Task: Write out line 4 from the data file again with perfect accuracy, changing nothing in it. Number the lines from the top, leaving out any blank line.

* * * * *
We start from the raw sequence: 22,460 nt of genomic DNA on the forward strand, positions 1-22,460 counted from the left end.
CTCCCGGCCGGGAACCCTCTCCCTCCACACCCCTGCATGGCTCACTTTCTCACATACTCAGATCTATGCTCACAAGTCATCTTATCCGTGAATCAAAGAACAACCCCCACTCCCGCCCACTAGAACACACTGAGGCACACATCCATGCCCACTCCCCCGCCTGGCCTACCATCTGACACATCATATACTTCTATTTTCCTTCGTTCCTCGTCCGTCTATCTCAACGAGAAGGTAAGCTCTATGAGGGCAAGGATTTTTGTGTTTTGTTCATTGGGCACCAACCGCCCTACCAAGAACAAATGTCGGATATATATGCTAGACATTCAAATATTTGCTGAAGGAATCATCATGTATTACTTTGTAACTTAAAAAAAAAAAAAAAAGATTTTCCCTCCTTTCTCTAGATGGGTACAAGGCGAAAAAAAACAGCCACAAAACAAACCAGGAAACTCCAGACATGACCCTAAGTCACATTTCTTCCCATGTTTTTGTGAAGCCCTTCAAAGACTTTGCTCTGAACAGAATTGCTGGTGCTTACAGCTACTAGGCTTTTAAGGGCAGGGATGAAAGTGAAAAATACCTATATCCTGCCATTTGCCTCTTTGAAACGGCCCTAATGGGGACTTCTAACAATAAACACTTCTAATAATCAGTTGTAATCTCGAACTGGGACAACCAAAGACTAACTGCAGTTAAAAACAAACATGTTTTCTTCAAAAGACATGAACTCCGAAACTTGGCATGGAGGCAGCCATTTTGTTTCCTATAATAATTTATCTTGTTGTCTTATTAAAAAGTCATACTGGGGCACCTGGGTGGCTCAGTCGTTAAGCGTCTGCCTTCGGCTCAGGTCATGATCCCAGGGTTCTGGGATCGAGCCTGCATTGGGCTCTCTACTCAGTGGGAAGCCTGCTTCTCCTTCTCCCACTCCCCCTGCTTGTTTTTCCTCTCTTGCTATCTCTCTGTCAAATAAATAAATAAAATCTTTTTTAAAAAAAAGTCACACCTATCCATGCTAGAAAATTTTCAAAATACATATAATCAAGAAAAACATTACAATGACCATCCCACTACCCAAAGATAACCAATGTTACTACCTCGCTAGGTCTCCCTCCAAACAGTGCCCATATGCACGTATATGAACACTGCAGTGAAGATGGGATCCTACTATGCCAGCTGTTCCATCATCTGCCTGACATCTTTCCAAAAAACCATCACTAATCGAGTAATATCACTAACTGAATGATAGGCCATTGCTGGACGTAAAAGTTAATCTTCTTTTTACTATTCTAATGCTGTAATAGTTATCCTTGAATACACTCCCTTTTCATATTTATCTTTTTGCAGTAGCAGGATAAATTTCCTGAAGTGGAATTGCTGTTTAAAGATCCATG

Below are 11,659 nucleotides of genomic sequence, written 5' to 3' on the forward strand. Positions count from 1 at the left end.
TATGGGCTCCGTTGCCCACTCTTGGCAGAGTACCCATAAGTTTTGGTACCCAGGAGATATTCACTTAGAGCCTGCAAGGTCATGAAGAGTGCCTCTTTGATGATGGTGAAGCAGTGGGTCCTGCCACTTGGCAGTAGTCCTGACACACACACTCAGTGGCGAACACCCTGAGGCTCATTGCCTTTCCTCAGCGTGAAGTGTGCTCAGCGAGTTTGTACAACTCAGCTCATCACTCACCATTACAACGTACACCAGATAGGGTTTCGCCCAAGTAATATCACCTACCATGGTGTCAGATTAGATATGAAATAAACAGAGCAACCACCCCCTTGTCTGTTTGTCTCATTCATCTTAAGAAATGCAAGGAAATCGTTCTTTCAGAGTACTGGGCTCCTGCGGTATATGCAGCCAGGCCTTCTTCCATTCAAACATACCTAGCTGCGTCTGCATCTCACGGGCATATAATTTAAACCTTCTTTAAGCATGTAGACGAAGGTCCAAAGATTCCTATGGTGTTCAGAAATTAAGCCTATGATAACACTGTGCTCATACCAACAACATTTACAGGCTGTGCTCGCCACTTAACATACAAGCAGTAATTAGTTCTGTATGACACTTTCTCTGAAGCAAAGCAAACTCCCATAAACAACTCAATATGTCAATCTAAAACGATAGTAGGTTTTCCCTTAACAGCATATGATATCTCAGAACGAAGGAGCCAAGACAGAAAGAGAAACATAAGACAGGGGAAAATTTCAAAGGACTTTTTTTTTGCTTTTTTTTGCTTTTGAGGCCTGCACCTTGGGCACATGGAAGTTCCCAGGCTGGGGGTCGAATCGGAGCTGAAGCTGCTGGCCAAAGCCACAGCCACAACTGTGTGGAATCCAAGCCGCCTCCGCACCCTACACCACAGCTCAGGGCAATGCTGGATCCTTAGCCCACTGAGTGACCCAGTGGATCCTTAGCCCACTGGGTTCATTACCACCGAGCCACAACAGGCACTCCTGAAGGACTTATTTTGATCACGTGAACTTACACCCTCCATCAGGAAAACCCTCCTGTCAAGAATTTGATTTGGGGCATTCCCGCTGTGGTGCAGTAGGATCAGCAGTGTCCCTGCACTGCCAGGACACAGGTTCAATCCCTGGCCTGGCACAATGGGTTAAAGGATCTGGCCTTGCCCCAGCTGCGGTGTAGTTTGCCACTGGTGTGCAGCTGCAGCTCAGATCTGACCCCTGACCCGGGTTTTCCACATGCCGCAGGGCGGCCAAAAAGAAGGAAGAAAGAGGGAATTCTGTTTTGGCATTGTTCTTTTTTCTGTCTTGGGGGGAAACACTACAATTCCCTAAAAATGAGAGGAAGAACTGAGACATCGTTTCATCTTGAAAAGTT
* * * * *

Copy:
TATGGGCTCCGTTGCCCACTCTTGGCAGAGTACCCATAAGTTTTGGTACCCAGGAGATATTCACTTAGAGCCTGCAAGGTCATGAAGAGTGCCTCTTTGATGATGGTGAAGCAGTGGGTCCTGCCACTTGGCAGTAGTCCTGACACACACACTCAGTGGCGAACACCCTGAGGCTCATTGCCTTTCCTCAGCGTGAAGTGTGCTCAGCGAGTTTGTACAACTCAGCTCATCACTCACCATTACAACGTACACCAGATAGGGTTTCGCCCAAGTAATATCACCTACCATGGTGTCAGATTAGATATGAAATAAACAGAGCAACCACCCCCTTGTCTGTTTGTCTCATTCATCTTAAGAAATGCAAGGAAATCGTTCTTTCAGAGTACTGGGCTCCTGCGGTATATGCAGCCAGGCCTTCTTCCATTCAAACATACCTAGCTGCGTCTGCATCTCACGGGCATATAATTTAAACCTTCTTTAAGCATGTAGACGAAGGTCCAAAGATTCCTATGGTGTTCAGAAATTAAGCCTATGATAACACTGTGCTCATACCAACAACATTTACAGGCTGTGCTCGCCACTTAACATACAAGCAGTAATTAGTTCTGTATGACACTTTCTCTGAAGCAAAGCAAACTCCCATAAACAACTCAATATGTCAATCTAAAACGATAGTAGGTTTTCCCTTAACAGCATATGATATCTCAGAACGAAGGAGCCAAGACAGAAAGAGAAACATAAGACAGGGGAAAATTTCAAAGGACTTTTTTTTTGCTTTTTTTTGCTTTTGAGGCCTGCACCTTGGGCACATGGAAGTTCCCAGGCTGGGGGTCGAATCGGAGCTGAAGCTGCTGGCCAAAGCCACAGCCACAACTGTGTGGAATCCAAGCCGCCTCCGCACCCTACACCACAGCTCAGGGCAATGCTGGATCCTTAGCCCACTGAGTGACCCAGTGGATCCTTAGCCCACTGGGTTCATTACCACCGAGCCACAACAGGCACTCCTGAAGGACTTATTTTGATCACGTGAACTTACACCCTCCATCAGGAAAACCCTCCTGTCAAGAATTTGATTTGGGGCATTCCCGCTGTGGTGCAGTAGGATCAGCAGTGTCCCTGCACTGCCAGGACACAGGTTCAATCCCTGGCCTGGCACAATGGGTTAAAGGATCTGGCCTTGCCCCAGCTGCGGTGTAGTTTGCCACTGGTGTGCAGCTGCAGCTCAGATCTGACCCCTGACCCGGGTTTTCCACATGCCGCAGGGCGGCCAAAAAGAAGGAAGAAAGAGGGAATTCTGTTTTGGCATTGTTCTTTTTTCTGTCTTGGGGGGAAACACTACAATTCCCTAAAAATGAGAGGAAGAACTGAGACATCGTTTCATCTTGAAAAGTT